Eclipse: Programming Java Applications

Front Cover
"O'Reilly Media, Inc.", Apr 22, 2004 - Computers - 336 pages

Java programmers know how finicky Java can be to work with. An omitted semi-colon or the slightest typo will cause the Java command-line compiler to spew pages of annoying error messages across your screen. And it doesn't fix them--that's up to you: fix them, compile again, and hope that nothing goes wrong this time.Eclipse, the popular Java integrated development environment (IDE) provides an elegant and powerful remedy for this common, frustrating scenario. It doesn't just catch your errors before you compile, it also suggests solutions. All you need to do is point and click. And it's free--what could be better? Still, if you're like most programmers, mastering a new technology--no matter how productive it will make you in the long run--is going to take a chunk out of your productivity now. You want to get up to speed quickly without sacrificing efficiency.O'Reilly's new guide to the technology, Eclipse, provides exactly what you're looking for: a fast-track approach to mastery of Eclipse. This insightful, hands-on book delivers clear and concise coverage, with no fluff, that gets down to business immediately. The book is tightly focused, covering all aspects of Eclipse: the menus, preferences, views, perspectives, editors, team and debugging techniques, and how they're used every day by thousands of developers. Development of practical skills is emphasized with dozens of examples presented throughout the book.From cover-to-cover, the book is pure Eclipse, covering hundreds of techniques beginning with the most basic Java development through creating your own plug-in editors for the Eclipse environment. Some of the topics you'll learn about include:

  • Using Eclipse to develop Java code
  • Testing and debugging
  • Working in teams using CVS
  • Building Eclipse projects using Ant
  • The Standard Widget Toolkit (SWT)
  • Web development
  • Developing Struts applications with Eclipse
From basics to advanced topics, Eclipse takes you through the fundamentals of Eclipse and more. You may be an Eclipse novice when you pick up the book, but you'll be a pro by the time you've finished.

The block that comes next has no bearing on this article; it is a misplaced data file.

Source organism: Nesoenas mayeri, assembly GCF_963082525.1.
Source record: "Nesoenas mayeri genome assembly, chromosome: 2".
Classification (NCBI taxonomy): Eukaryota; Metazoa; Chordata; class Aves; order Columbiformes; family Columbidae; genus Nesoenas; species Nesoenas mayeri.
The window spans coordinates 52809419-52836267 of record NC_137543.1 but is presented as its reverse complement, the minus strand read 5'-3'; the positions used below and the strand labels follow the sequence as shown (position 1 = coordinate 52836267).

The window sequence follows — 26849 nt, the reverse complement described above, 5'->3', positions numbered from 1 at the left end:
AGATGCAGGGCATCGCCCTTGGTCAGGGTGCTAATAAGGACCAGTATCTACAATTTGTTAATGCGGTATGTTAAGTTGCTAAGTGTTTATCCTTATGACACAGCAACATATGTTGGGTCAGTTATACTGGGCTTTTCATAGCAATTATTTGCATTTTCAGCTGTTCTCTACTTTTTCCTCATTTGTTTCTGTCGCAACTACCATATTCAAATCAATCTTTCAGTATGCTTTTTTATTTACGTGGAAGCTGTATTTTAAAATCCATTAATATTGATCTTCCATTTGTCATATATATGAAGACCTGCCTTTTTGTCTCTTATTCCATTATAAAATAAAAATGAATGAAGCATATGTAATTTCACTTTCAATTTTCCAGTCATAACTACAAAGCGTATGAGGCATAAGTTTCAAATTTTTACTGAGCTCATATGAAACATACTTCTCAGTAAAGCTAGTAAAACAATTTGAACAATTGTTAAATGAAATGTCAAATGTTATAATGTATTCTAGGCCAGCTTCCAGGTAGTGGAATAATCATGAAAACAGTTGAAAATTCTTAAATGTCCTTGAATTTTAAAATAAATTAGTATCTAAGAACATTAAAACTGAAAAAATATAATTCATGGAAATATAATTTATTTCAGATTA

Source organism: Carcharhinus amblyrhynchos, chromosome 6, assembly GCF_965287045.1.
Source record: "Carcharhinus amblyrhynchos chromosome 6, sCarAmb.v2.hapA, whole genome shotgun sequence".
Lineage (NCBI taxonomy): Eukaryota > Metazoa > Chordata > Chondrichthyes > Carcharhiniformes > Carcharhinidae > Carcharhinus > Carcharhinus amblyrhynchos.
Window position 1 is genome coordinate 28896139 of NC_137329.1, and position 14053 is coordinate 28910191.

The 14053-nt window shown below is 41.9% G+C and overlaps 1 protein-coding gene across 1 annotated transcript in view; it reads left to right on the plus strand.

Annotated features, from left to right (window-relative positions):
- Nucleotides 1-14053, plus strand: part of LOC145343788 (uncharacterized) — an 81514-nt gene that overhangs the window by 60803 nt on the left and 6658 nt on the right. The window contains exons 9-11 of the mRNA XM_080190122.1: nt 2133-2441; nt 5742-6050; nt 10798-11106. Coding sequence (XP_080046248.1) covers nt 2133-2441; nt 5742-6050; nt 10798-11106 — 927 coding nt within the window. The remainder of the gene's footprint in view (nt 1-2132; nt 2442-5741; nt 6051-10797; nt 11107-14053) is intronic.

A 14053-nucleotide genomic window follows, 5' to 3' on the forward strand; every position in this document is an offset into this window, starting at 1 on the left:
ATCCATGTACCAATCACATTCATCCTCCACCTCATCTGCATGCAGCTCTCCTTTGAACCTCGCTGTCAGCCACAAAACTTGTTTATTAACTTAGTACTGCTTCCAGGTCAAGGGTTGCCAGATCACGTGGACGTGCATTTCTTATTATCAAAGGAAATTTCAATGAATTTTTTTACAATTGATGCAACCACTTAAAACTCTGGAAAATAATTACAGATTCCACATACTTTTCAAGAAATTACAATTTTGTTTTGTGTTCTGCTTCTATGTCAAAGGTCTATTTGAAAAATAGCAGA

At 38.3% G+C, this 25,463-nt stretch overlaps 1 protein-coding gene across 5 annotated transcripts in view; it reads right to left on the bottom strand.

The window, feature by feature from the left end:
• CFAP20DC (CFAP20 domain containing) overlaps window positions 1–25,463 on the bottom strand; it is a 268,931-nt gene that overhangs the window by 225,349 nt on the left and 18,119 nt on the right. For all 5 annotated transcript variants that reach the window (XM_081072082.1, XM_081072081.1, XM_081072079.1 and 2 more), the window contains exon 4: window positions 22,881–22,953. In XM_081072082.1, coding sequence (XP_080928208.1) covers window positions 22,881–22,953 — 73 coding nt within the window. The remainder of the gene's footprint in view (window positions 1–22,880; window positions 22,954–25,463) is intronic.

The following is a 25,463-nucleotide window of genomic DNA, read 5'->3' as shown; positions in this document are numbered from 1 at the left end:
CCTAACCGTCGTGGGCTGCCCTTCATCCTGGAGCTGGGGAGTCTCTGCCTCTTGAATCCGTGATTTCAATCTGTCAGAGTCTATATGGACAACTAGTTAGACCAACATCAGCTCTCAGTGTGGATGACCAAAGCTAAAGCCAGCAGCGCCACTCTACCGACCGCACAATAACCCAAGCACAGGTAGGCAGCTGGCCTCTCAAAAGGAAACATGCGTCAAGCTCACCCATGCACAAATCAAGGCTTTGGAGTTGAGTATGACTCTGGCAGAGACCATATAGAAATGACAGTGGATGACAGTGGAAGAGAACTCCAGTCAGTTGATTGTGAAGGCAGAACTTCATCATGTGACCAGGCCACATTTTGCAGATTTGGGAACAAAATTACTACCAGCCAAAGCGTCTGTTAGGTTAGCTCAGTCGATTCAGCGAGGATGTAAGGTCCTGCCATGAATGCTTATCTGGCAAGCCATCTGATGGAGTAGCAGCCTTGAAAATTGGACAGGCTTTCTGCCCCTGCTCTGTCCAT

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Contents

SWT Menus Toolbars Sliders Trees and Dialogs
6-37
Working with Toolbars
6-42
Working with Sliders
6-46
Working with Trees
6-50
Working with Dialogs
6-53
Opening Internet Explorer in an SWT Window
6-58
Web Development
6-62
Creating a JSP
6-64

Building and Running Code
2-11
Creating Javadoc
2-18
Refactoring
2-19
Some Essential Skills
2-26
Customizing the Development Environment
2-29
Testing and Debugging
2-36
Debugging
3-8
Working in Teams
3-27
Finding a CVS Server
4-2
Adding a Project to the CVS Repository
4-3
Building Eclipse Projects Using Ant
4-22
JARing Your Output
4-25
Configuring Ant in Eclipse
4-31
Catching Errors in Build Files
4-34
GUI Programming From Applets to Swing
4-37
Creating AWT Applications
4-40
Creating Swing Applications
6-2
Using Eclipse Plugins
6-9
SWT Buttons Text Labels Lists Layouts and Events
6-16
An SWT Example
6-17
Working with Buttons
6-25
Working with Composites and Layouts
6-30
Working with Lists
6-32
Using V4ALL with SWT
6-34
Creating a Servlet
9-2
Creating a Servlet in Place
9-5
Connecting to a JavaBean
9-8
Using the Sysdeo Tomcat Plugin
9-10
Deploying Web Applications
9-18
Developing Struts Applications with Eclipse
9-22
Creating the View
10-2
Creating the Controller
10-5
Creating the Model
10-9
Using the Easy Struts Plugin
10-14
Developing a Plugin The Plugin Development Environment Manifests and Extension Points
10-22
All You Really Need Is pluginxml
10-23
Using the Plugin Development Environment
10-24
Using the Runtime Workbench
10-28
Creating a Standard Plugin
10-30
Developing a Plugin Creating Editors and Views
10-41
Creating a View
10-49
Deploying a Plugin
10-55
Eclipse 30
10-58
Creating a Java Project
10-59
Changes to the Eclipse Platform
10-62
Changes to the Java Development Tools
10-68
Index
10-77
Copyright

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Common terms and phrases

Popular passages

Page xvi - Installed Features To find out more about the features installed in your workbench, choose Help > Welcome and select the feature you are interested in. Perspectives, views and editors A window contains one or more perspectives. A perspective consists of views (eg Navigator) and editors for working with your resources.
Page 1-9 - Welco and select the feature you are interested in. '*-*; Perspectives, views and editors A window contains one or more perspectives. A perspective consists of views (eg Na\ and editors for working with your resources.
Page xvi - Mil help familiarize you with the Eclipse Workbench. To get started, read the sections below and click on the related links. j